New York’s public advocate has asked financial regulators to probe Sturm, Ruger & Company to see if the gun maker failed to disclose information to investors about any negative consequences its products may have had in communities across the country.
“Gun manufacturers must come clean about the dangers posed by their business and the risks it represents for even their own shareholders,” said Letitia James, the city’s public advocate, in a letter released Tuesday to the Securities and Exchange Commission.
She called on the SEC to investigate whether or not Ruger violated securities law by not informing investors about the frequency its products are connected to crimes; the steps the company has taken to minimize the risk of gun violence; and measures it has taken to avoid distributing to unscrupulous gun dealers.
In her statement, she argues that the company “has a duty to to disclose” the information because Ruger firearms are “among the most frequently traced ‘crime guns’” by federal law enforcement. She lists Ruger as one of the top crime guns recovered in other large cities like Chicago.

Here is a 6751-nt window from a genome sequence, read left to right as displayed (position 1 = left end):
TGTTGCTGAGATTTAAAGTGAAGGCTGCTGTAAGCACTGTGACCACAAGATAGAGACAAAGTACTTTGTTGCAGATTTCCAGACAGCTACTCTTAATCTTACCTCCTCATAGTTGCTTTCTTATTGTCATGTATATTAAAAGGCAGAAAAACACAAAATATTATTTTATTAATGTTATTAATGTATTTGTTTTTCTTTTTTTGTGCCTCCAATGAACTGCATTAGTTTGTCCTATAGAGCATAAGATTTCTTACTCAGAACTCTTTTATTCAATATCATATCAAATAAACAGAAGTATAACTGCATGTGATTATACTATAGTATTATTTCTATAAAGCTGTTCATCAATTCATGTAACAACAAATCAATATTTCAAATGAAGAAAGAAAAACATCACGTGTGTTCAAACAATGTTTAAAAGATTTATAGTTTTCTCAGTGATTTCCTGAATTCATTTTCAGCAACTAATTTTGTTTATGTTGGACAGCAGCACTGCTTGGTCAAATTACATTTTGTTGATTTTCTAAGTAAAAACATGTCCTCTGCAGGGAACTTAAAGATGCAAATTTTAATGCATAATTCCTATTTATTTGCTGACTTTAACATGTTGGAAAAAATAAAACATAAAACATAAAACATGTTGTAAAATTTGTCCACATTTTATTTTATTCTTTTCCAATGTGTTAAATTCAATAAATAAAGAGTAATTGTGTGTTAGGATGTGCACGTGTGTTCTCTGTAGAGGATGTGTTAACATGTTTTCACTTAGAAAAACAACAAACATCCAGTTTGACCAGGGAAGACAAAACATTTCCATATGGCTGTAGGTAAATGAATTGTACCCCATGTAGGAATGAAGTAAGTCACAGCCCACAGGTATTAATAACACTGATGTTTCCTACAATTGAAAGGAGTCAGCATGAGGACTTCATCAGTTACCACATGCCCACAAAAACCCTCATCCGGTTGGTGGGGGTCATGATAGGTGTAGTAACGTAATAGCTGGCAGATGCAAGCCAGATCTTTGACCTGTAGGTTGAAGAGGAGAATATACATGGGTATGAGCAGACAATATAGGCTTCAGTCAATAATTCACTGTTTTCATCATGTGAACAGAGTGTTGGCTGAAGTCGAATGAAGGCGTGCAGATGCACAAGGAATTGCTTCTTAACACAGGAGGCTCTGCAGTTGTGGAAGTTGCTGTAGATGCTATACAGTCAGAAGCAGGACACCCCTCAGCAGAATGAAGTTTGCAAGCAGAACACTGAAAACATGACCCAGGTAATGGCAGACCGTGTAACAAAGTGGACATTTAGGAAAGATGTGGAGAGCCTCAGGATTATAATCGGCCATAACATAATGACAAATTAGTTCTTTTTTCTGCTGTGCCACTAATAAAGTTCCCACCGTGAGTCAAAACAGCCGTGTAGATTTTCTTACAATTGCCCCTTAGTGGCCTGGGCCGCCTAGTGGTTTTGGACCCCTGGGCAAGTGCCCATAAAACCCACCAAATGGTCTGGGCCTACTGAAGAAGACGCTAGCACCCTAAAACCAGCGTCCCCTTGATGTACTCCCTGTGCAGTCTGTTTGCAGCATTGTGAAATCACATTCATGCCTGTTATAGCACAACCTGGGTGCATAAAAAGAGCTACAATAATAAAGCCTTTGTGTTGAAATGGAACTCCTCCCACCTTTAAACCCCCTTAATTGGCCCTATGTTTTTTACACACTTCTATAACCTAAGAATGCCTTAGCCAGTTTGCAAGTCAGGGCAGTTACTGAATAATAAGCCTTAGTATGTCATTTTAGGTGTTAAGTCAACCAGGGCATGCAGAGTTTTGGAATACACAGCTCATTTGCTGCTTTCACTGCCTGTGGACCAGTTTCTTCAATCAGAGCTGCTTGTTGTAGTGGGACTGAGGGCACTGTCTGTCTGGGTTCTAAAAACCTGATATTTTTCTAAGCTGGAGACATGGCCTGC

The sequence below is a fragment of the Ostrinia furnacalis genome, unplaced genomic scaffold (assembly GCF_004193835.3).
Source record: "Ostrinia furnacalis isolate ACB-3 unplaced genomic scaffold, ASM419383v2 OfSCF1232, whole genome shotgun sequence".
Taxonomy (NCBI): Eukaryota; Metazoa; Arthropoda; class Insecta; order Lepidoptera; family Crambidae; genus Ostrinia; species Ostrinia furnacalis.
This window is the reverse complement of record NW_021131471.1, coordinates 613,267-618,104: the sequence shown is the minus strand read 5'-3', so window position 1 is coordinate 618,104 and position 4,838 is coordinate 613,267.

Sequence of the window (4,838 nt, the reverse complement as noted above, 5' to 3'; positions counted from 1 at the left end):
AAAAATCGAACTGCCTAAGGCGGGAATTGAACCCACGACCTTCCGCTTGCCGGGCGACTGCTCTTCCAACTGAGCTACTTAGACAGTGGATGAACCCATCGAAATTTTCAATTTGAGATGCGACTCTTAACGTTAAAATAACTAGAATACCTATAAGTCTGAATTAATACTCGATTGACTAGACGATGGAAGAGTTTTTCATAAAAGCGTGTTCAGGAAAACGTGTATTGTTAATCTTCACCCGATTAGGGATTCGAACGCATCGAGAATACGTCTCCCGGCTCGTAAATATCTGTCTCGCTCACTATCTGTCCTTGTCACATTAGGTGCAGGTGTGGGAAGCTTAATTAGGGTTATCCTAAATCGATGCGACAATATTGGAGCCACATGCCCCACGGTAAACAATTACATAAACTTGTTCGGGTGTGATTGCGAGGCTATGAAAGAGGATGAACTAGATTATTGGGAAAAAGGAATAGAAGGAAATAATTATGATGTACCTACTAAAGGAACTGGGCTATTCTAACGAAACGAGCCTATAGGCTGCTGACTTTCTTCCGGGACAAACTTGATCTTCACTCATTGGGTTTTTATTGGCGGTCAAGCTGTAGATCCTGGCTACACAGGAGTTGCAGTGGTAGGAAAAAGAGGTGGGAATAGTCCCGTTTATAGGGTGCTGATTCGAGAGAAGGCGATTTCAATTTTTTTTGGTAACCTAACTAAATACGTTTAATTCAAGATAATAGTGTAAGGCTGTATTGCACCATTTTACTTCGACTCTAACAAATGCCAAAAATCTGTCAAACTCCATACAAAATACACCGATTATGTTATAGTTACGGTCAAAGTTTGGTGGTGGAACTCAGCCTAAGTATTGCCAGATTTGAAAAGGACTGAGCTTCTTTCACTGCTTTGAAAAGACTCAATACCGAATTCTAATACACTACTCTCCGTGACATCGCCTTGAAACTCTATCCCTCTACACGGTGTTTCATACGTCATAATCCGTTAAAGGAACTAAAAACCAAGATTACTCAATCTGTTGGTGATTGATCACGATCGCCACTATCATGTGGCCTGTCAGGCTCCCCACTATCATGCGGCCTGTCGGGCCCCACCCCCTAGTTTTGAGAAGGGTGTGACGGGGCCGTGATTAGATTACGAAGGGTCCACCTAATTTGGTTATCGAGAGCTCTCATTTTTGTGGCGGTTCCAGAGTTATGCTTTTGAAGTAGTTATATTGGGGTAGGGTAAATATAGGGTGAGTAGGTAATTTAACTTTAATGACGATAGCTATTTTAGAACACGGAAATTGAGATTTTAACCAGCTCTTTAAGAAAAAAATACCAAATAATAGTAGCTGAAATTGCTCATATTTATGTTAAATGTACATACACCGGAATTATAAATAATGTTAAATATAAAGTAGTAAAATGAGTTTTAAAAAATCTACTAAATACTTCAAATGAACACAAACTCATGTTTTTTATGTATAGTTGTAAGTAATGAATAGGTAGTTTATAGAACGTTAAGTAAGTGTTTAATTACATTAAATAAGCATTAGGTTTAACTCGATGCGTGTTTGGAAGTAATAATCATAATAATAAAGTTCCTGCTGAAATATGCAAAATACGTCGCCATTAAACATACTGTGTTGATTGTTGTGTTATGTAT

For Fiscal Year 2015, Ruger generated $551.9 million in annual revenue with $545 million coming from gun sales, according to required financial filings. Price per share closed Tuesday at a year high of $76.
James has also launched a number of other endeavors to combat gun violence by taking aim at companies and investors. Earlier this month she pressed Walmart over recent gun deaths.
In December she launched an identical effort against Smith & Wesson Holding Corporation, which like Ruger also lists shares on the New York Stock Exchange. Also that month, she threatened TD Bank that New York City would stop business with the company if it did not pull the $300 million tied up in gun companies.
“We can and will use every tool at our disposal to address the devastating impact of gun violence in our country,” she said about the efforts.